It became clear in recent months that Serbia and Montenegro were facing an
uphill struggle to get the SAA talks going again in February 2006: during her
last visit to Belgrade in December, Del Ponte expressed her disappointment over
the failure to arrest Mladic, and she also criticized the authorities in
Belgrade when reporting to the UN Security Council.
The head of the government office for association with the EU, Tanja Miscevic,
stated in an earlier interview that once suspended, restarting the talks would
be very difficult since all EU member states, not just the European Commission,
had to agree on such a move.
While EU officials have not given any formal deadline, Serbian Deputy Prime
Minister Miroljub Labus, who heads the Serbian negotiating team, said at the end
of the last round of talks in December that the next round would not take place
unless full cooperation was forthcoming. Labus told Belgrade media on December
21st that cooperation was an absolute condition for talks to continue and that
it was not happening yet.
The chief of the European negotiating team, Teresa Sobietski, said on the same
day that the matter of cooperation was important, adding that she expected the
Serbian government to take steps toward finishing the job as soon as possible so
the talks could move on. She said that such issues from the past put a strain on
the government, the EU, and foreign investors.
10,500 new companies registered in 2005
In 2005, 10,500 new companies were founded in Serbia, according to Serbian
Minister of Economy, Predrag Bubalo, which is a good sign of moving towards
success. If this success is repeated in 2006, it will be the best sign of proper
implementation of economic reforms, which is the opinion of international
institutions as well, New Europe reported.
The Director of the Business Registers Agency, Dragisa Okolisanov, said that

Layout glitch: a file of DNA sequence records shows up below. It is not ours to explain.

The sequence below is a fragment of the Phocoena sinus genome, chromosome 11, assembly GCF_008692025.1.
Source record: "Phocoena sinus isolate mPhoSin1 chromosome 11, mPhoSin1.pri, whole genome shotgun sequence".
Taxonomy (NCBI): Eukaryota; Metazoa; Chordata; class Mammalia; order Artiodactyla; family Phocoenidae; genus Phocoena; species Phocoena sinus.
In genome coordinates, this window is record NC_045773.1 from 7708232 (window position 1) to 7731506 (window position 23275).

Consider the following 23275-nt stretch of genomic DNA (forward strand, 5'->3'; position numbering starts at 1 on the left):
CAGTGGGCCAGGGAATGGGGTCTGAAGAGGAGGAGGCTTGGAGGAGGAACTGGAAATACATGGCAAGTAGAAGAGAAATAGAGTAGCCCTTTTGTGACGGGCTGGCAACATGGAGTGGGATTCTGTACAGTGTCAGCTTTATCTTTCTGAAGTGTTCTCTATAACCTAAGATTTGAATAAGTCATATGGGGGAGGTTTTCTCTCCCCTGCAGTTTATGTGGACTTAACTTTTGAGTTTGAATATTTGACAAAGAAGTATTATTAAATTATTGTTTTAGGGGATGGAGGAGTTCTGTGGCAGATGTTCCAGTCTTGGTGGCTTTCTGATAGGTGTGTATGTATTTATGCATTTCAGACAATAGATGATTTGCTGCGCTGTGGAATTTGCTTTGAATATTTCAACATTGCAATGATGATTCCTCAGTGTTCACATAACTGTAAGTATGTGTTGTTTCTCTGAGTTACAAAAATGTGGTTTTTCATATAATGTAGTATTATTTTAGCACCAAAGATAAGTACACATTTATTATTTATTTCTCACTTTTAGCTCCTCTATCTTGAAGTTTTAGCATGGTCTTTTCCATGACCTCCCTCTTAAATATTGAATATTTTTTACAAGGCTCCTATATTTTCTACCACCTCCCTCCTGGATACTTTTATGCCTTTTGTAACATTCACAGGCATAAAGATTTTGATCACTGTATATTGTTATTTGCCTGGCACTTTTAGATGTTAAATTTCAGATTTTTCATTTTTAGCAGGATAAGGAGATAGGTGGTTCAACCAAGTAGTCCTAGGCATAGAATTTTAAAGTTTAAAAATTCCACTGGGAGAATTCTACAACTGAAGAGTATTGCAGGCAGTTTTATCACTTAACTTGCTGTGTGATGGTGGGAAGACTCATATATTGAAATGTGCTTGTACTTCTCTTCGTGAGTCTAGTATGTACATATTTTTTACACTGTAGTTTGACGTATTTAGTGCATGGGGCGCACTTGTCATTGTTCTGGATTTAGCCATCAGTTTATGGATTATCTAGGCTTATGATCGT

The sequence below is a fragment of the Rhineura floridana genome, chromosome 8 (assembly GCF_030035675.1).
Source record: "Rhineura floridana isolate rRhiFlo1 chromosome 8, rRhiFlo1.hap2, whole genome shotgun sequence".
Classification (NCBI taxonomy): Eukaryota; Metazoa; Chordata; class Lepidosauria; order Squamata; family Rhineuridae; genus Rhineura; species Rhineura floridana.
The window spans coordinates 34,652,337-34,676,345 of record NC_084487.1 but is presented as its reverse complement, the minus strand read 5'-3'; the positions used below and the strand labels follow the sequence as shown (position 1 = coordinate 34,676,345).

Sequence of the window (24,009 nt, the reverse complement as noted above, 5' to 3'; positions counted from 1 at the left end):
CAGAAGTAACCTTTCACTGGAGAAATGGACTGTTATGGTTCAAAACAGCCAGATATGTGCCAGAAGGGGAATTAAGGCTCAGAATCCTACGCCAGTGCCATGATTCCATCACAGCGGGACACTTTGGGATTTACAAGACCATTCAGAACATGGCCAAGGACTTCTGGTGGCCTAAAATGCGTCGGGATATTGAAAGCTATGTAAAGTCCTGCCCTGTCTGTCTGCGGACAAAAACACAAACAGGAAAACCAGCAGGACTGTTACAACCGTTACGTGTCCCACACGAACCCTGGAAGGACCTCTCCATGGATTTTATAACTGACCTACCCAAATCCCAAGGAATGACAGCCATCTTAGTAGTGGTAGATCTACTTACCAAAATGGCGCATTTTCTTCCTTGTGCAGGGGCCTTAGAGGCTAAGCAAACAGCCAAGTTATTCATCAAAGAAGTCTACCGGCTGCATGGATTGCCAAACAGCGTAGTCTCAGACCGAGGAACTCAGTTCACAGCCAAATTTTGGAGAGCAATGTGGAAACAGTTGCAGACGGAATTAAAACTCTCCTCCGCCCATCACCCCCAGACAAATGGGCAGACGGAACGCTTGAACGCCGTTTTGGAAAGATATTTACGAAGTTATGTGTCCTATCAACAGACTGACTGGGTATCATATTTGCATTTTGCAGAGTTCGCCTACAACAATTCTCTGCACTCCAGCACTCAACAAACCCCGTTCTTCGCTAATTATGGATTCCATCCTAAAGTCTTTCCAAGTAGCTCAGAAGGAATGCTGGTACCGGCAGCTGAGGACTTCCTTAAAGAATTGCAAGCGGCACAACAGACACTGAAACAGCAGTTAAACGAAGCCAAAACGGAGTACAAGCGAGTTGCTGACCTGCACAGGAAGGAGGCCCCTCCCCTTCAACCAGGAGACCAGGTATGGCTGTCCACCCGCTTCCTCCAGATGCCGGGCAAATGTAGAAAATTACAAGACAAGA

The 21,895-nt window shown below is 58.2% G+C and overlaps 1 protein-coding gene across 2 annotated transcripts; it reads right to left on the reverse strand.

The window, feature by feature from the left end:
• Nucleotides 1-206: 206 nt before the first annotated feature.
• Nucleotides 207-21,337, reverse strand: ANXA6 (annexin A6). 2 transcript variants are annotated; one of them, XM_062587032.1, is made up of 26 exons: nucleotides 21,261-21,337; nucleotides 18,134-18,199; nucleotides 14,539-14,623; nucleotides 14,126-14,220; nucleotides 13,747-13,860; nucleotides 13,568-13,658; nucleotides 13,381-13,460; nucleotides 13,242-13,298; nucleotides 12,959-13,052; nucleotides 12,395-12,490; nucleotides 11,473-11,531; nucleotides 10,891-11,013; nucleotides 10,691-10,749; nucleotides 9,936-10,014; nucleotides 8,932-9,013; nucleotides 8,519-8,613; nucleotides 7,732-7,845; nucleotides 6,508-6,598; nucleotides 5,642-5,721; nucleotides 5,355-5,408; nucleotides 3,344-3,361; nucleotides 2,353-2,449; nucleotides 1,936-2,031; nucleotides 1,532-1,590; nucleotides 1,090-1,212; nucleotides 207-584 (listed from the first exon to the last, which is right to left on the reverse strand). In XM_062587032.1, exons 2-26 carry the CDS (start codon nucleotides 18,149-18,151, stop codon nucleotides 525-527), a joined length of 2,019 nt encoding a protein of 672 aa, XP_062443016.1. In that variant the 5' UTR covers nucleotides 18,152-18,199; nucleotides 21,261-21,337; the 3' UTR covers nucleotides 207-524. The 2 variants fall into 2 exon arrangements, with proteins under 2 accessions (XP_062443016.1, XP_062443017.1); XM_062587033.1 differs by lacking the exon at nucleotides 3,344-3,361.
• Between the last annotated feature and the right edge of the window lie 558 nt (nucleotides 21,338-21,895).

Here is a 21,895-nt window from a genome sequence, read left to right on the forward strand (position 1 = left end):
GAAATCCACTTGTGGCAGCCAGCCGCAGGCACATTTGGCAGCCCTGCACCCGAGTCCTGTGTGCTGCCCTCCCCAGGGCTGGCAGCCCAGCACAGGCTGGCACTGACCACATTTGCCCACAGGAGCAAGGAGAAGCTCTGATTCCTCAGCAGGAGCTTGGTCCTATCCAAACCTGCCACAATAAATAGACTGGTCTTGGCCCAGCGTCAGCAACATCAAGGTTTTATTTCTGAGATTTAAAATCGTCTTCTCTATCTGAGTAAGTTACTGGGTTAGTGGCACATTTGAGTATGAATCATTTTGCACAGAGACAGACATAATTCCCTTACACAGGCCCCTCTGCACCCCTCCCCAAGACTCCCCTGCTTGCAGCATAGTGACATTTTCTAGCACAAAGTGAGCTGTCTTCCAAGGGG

80,000 companies are currently operating in Serbia, 35,000 contracts have been
registered in the Financial Leasing Register, and that around 5,000 requests for
the registration of security rights have been submitted to the Register of
Pledges. In only one year, he pointed out, three business registers were
established representing the unique "identification card" of domestic
economy, and these are the Financial Leasing Register, Register of Pledges and
Register of Business Entities. Okolisanov said that within one year the Agency
managed to enter the European Commercial Registers Forum (ECRF) and the European
Business Register (EBR) these are the two most important organisations that link
together European registers. It also started cooperation with business registers
in Norway, Ireland, Great Britain and Macedonia. Okolisanov stressed that one of
the novelties is that as of Jan 1st this year, all 80,000-business entities will
have to submit their annual financial statements to the Agency. He announced the
implementation of a government programme called "One Stop Shop" which
should improve state administration and provide citizens with a more efficient
service by enabling them to carry out all administrative tasks necessary for
registering a company in one and the same place.
Serbia, Hungary build gas storage facilities
Due to severe cold weather gas supply from Russia has been reduced by 20 per
cent so Serbian Minister of Energy and Mining, Radomir Naumov, and
representatives of the Hungary's oil and gas company MOL signed an annex to the
long-term, a new supply contract, New Europe reported.
Naumov talked about the privatisation of the Serbian oil company, NIS, because